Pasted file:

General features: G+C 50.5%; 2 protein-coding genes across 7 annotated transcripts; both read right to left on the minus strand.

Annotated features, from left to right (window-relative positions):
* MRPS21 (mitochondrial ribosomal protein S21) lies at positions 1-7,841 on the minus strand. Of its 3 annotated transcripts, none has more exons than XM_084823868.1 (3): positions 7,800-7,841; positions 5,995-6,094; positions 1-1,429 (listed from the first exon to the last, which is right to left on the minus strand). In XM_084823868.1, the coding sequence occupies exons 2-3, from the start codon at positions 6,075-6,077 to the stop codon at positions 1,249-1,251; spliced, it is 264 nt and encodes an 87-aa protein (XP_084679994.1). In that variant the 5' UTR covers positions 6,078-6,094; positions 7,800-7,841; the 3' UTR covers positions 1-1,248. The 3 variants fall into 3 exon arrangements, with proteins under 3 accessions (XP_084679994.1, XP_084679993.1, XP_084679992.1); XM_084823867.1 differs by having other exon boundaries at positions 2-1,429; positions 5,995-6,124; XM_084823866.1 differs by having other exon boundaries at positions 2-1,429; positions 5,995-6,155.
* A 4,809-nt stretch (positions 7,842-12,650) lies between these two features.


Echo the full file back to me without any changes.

General features: G+C 50.5%; 2 protein-coding genes across 7 annotated transcripts; both read right to left on the minus strand.

Annotated features, from left to right (window-relative positions):
* MRPS21 (mitochondrial ribosomal protein S21) lies at positions 1-7,841 on the minus strand. Of its 3 annotated transcripts, none has more exons than XM_084823868.1 (3): positions 7,800-7,841; positions 5,995-6,094; positions 1-1,429 (listed from the first exon to the last, which is right to left on the minus strand). In XM_084823868.1, the coding sequence occupies exons 2-3, from the start codon at positions 6,075-6,077 to the stop codon at positions 1,249-1,251; spliced, it is 264 nt and encodes an 87-aa protein (XP_084679994.1). In that variant the 5' UTR covers positions 6,078-6,094; positions 7,800-7,841; the 3' UTR covers positions 1-1,248. The 3 variants fall into 3 exon arrangements, with proteins under 3 accessions (XP_084679994.1, XP_084679993.1, XP_084679992.1); XM_084823867.1 differs by having other exon boundaries at positions 2-1,429; positions 5,995-6,124; XM_084823866.1 differs by having other exon boundaries at positions 2-1,429; positions 5,995-6,155.
* A 4,809-nt stretch (positions 7,842-12,650) lies between these two features.